Area Forecast Discussion
Issued by NWS La Crosse, WI

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FXUS63 KARX 192314

Area Forecast Discussion
National Weather Service La Crosse WI
614 PM CDT Wed Apr 19 2017

.SHORT TERM...(This evening through Thursday)
Issued at 341 PM CDT Wed Apr 19 2017

At 3 PM, a surface low was developing across north-central Kansas.
A surface warm front extended east across southern Iowa. South of
this warm front, the surface based CAPES have climbed into the
1 to 2K j/kg range. Meanwhile north of this front, the most
unstable CAPES have climbed into the 500 to 1000 J/kg across the
remainder of Iowa. In addition, the effective shear has climbed
into the 40 to 50 knot range. SPC has just recently issued a
Tornado Watch for southeast Nebraska, southwest Iowa, and
northwest Missouri.

Further to the north, a band of showers was moving northwest
across the Upper Mississippi River Valley. This was associated
with 850 to 700 mb frontogenesis. The CAMs are in good agreement
that this forcing will continue to move northeast across the area
late this afternoon and evening.

The models continue to show that elevated supercells will develop
north of the warm front and ahead of the approaching short wave.
In our area, the greatest threat of severe weather will be mainly
along and south of the Interstate 90 corridor. The greatest severe
weather threat will be large hail from 7 PM through 2 AM tonight.
However, there are still some models that suggest that there will
be the potential that the warm sector may get into northeast Iowa
and southwest Wisconsin between 20.05z and 20.08z. The CIN at
this time is less than 50 J/kg, so cannot completely rule out the
possibility of damaging winds and isolated tornadoes in this area.
However with the warm front so far south, confidence is not high
that this will occur.

There will be also be a possibility of heavy rain south of
Interstate 90 tonight. More on this can be found in the Hydrology
Section below.

.LONG TERM...(Thursday night through Wednesday)
Issued at 341 PM CDT Wed Apr 19 2017

From Thursday night into Sunday, high pressure will provide dry
weather for the Upper Mississippi River Valley. High temperatures
will be in the mid and upper 50s on Friday, around 60 on Saturday,
and from the mid 50s to mid 60s on Sunday. Low temperatures will
be in the 30s. There will likely be some frost in western
Wisconsin on Friday and Saturday mornings. At this time, the only
place where vegetation may be at risk to frost and freezing
temperatures is along the Mississippi and Wisconsin Rivers.

From Monday afternoon into Monday night, a short wave trough will
move east through the Upper Mississippi River Valley. Like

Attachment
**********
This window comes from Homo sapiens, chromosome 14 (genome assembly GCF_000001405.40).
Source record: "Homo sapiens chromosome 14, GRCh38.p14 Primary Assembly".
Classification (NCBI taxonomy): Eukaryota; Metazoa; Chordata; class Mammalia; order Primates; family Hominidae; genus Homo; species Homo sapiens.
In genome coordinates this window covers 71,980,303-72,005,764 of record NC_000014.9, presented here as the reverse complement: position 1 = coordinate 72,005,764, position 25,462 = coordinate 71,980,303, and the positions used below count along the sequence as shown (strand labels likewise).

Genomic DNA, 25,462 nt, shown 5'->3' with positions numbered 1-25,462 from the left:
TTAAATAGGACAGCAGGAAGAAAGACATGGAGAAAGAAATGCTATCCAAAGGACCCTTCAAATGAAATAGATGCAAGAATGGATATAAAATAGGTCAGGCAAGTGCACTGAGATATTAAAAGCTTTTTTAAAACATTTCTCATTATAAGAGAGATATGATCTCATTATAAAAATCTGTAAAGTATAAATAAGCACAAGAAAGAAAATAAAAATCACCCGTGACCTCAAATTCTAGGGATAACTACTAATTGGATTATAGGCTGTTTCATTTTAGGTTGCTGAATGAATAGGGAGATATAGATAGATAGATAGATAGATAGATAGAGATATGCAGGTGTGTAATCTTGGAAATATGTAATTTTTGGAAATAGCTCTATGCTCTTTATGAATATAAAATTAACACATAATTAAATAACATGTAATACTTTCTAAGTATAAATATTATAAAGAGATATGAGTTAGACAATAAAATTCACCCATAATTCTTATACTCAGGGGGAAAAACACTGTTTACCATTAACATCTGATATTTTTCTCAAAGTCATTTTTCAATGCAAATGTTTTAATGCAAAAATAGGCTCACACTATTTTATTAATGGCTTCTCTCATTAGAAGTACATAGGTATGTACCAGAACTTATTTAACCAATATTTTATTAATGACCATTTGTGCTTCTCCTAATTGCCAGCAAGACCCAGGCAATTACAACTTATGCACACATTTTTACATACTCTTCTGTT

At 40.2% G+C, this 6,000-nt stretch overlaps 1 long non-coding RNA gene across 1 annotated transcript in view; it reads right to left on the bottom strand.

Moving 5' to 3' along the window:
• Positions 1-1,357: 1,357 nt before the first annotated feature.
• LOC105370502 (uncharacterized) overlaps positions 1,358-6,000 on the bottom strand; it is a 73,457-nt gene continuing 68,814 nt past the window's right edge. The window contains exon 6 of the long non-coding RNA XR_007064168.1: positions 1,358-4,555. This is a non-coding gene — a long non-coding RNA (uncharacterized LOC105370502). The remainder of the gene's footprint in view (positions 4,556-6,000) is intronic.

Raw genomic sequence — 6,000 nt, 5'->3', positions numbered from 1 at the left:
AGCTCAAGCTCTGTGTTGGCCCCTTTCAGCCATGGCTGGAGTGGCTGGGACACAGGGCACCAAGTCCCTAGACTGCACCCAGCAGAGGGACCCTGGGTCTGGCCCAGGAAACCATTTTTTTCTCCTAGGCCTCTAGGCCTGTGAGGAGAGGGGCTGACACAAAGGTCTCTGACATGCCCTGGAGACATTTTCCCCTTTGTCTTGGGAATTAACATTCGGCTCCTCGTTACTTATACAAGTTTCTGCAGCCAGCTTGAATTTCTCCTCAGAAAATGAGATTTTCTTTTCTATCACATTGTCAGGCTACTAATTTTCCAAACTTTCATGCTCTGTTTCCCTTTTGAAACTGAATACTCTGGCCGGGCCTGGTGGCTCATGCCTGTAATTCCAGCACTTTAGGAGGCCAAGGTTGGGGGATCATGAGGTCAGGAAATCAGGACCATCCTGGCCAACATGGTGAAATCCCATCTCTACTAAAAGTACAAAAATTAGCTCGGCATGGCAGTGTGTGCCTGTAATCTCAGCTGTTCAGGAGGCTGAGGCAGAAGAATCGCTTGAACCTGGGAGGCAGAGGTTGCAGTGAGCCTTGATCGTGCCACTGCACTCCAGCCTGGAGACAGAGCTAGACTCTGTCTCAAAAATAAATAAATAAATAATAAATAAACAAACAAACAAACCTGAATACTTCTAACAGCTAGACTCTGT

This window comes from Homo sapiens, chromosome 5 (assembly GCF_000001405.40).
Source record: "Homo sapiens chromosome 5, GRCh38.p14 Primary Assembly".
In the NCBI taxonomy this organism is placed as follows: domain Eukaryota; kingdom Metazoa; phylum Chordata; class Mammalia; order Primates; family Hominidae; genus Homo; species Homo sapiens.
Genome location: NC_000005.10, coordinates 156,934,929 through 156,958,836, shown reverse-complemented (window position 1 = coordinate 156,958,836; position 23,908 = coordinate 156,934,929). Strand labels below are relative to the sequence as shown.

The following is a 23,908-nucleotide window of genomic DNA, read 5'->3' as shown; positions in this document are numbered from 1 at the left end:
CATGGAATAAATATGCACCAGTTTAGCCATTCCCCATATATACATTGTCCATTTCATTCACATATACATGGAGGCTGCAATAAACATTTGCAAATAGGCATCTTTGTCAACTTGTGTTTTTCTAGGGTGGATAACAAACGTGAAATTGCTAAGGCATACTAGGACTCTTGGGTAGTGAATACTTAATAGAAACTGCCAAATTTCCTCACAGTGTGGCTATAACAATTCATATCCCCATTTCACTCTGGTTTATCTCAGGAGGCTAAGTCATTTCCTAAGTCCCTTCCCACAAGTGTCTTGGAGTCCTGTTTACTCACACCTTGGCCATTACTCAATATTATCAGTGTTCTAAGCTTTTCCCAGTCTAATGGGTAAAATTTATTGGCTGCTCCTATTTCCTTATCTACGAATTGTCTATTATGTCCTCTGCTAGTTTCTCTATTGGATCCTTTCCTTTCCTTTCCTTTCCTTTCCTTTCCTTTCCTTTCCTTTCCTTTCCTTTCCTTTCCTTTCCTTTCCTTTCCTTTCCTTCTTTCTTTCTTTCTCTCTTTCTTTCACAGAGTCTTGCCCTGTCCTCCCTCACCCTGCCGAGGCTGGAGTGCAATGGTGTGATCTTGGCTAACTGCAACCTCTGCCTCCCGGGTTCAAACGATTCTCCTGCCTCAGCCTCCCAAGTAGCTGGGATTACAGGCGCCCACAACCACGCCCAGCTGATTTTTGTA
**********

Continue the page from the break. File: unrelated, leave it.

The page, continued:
yesterday, there is limited instability ahead of this system;
thus, only expecting showers with this system.

Another short wave trough will move through the region from
Tuesday night into Wednesday. Like its predecessor, there is
limited instability ahead of the wave; thus, only expecting
another round of showers with this system.


.AVIATION...(For the 00Z TAFS through 00Z Thursday evening)
Issued at 614 PM CDT Wed Apr 19 2017

Late this afternoon, an area of low pressure over over southeast
Nebraska with a warm front extending east across southern Iowa.
Both of these features are expected to lift northeast through the
evening with the 19.21Z RAP suggesting the low will pass just to
the south of both airports during the overnight hours. As these
features approach, additional showers and storms are expected as
the forcing will be aided by a short wave trough that will come
out of the Dakotas and move across Minnesota. Through the evening
hours, expecting MVFR conditions to dominate with some occasional
IFR conditions in the heavier showers/storms. As the surface low
then passes by, ceilings should go down to IFR but most of the
rain should be done with VFR visibilities. Ceilings should then
improve back to MVFR late Thursday morning or early in the
afternoon as good low level lapse rates develop in the mixed
layer. This will also allow gusts of 20 to 25 knots to occur with
sustained west winds around 15 knots.


Issued at 341 PM CDT Wed Apr 19 2017

The 19.12z models continue to show that the precipitable water
values will climb into the 1 to 1.4 inch range tonight and the
warm cloud layer depths will climb up to 3.5 km. In addition the
925 and 850 mb moisture transport will dramatically increase this
evening and then it veers quickly east into southeast Wisconsin
during the overnight. Overall, it looks like most areas will see
near an inch of rain. However, there will be the potential for a
narrow axis of locally heavier totals (maybe 2 to 3 inches) across
northeast Iowa and southwest Wisconsin on the northern edge of
the CAPE gradient and ahead of the surface low. The overall trend
is toward a more progressive system; thus, there is still some
uncertainty on rainfall amounts. Given this uncertainty, we will
reissue the ESF. If the details come into focus on where any heavy
rain is more likely, a flood or flash flood watch may yet be
needed. Continue to monitor rainfall forecasts closely.




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